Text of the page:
During my “tour of duty” I became known as the guy with the BS Flag.  I could spot an idiotic program and identify its fallacies better than anyone around.  I noticed a plan to fix the deadline problems as one I had fought on my Germany tour, and won.  Then later, I identified a fake reporting system that purported to inform the Theater Commander of what was broken in the entire theater as of that morning when really the information was four days old.

I met some good men and some stinkers.  I was blessed by Papa June, a Korean War Retread.   He blessed me with a special protection which lived with me through my tours of RVN and AFG.  He also blessed my daughter who was mobilized for Desert Storm.  We kept in touch through his life and his niece that had to go through his “stuff” at the nursing home where he died was surprised to see our letters to him and wanted to know about our relationship.  All my children know of Papa June and retain his memory.

My son, the youngest of four offspring, has seen his father try to cope with returning from combat zone and his sister as well.  He has decided to become a military clinical psychologist specializing in PTSD.  He wants to help soldiers get all the way back home.  We know of several OIF and Afghan vets who are having difficulty with multiple deployments or of events no one wishes to help them cope with.

I still sit with my back to the wall or at least facing the entrance.  Sudden loud noises cause me to flinch.  I still catch myself “scanning” a gathering.  I have talked with other vets and with professionals who assure me that such behavior is “normal” for someone who has had to rely on that behavior to stay alive.  Almost all of us have returned to become productive citizens.  The news reports on the few that become suicidal or homeless or mass murderers.

One day, when I was sitting at a bar minding my own self, a man walked up to me and declared “You were  in Viet Nam, weren’t you.”  I check the bar mirror to see if that was tattooed on my forehead and check my underarms to see if the stink was still there.  He said that he was a personnel director of a major corporation and has found that we made excellent employees and sought us out for first line supervisors.  He noticed that we did not get excited over small stuff and let “stuff” roll off.  We looked out for our people to the detriment of our careers, even.   He told me that he had not dodged the draft, just that his number never came up.  Then as he was about to leave he asked me “Did I miss something?”  I let the question fall but after he left, I realized that he did miss a very formative experience that few get and none forget.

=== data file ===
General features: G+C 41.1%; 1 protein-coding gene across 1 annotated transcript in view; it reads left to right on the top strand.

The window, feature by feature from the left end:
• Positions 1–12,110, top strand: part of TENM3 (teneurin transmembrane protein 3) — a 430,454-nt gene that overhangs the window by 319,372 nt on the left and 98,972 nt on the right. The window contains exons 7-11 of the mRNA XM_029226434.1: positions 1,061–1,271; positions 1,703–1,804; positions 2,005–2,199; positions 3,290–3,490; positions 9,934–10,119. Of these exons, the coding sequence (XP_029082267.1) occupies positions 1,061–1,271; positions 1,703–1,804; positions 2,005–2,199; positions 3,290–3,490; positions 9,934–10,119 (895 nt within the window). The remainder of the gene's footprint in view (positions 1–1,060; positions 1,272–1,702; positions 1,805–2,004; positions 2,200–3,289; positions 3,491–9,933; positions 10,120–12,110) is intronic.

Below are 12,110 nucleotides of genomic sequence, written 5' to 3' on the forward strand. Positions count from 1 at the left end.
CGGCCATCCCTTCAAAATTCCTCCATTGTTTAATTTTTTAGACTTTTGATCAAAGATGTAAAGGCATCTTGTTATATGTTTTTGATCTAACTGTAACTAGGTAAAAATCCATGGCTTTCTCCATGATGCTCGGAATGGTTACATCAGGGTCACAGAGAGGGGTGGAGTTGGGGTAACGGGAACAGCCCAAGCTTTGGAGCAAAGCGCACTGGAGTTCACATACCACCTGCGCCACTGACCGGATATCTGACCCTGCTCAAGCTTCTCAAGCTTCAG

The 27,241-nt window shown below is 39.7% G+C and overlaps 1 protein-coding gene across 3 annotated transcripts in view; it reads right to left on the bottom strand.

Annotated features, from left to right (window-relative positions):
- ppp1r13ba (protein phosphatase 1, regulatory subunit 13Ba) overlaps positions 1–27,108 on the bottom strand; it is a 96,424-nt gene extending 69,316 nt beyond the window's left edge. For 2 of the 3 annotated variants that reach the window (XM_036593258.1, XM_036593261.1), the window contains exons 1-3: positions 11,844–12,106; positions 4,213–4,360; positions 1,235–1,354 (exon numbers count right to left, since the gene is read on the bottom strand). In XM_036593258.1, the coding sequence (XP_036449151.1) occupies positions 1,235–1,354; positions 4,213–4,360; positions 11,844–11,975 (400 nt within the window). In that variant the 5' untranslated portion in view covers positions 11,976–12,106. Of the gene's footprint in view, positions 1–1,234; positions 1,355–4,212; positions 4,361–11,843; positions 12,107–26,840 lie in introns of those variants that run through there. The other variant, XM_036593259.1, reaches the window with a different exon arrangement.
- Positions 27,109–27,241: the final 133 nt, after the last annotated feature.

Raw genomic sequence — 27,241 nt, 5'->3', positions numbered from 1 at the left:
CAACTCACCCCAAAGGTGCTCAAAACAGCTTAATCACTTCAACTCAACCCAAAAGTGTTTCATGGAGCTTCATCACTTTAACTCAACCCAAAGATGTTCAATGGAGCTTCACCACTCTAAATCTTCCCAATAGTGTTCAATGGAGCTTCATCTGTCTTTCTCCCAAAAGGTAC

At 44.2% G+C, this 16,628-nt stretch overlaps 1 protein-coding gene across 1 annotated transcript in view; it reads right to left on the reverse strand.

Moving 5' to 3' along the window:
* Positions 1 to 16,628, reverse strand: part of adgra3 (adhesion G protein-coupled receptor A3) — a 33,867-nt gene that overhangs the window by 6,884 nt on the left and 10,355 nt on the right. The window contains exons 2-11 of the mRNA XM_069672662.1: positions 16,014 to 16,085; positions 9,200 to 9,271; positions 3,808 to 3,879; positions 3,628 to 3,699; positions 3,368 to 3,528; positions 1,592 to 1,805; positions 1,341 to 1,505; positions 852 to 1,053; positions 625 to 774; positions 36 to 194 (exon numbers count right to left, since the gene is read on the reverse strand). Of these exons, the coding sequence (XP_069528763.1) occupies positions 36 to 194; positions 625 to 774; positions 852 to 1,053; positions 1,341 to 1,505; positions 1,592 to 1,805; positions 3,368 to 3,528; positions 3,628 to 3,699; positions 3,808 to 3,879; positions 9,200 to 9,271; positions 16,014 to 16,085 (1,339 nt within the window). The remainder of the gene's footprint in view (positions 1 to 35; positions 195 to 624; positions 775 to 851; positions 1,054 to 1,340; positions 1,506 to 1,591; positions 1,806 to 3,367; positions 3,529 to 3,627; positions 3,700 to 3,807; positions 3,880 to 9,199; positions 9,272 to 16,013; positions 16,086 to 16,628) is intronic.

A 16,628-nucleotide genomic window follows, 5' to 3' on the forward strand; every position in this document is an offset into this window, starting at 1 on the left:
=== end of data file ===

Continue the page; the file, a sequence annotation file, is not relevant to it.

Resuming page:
Thus, I look forward to my pending transition from serving this country in the Department of Defense since I first raised my hand in September 1963.  Twenty Eight years of commissioned service, thirty eight years of civilian service, several overseas deployments (three to combat zones) and my teenage bride I married in college still wants me around.  Go figure.

ANTHONY FRANK ZIMMERMANN

LTC USAR RET

4TH ID RVN 69-70, AFG 04-05, 09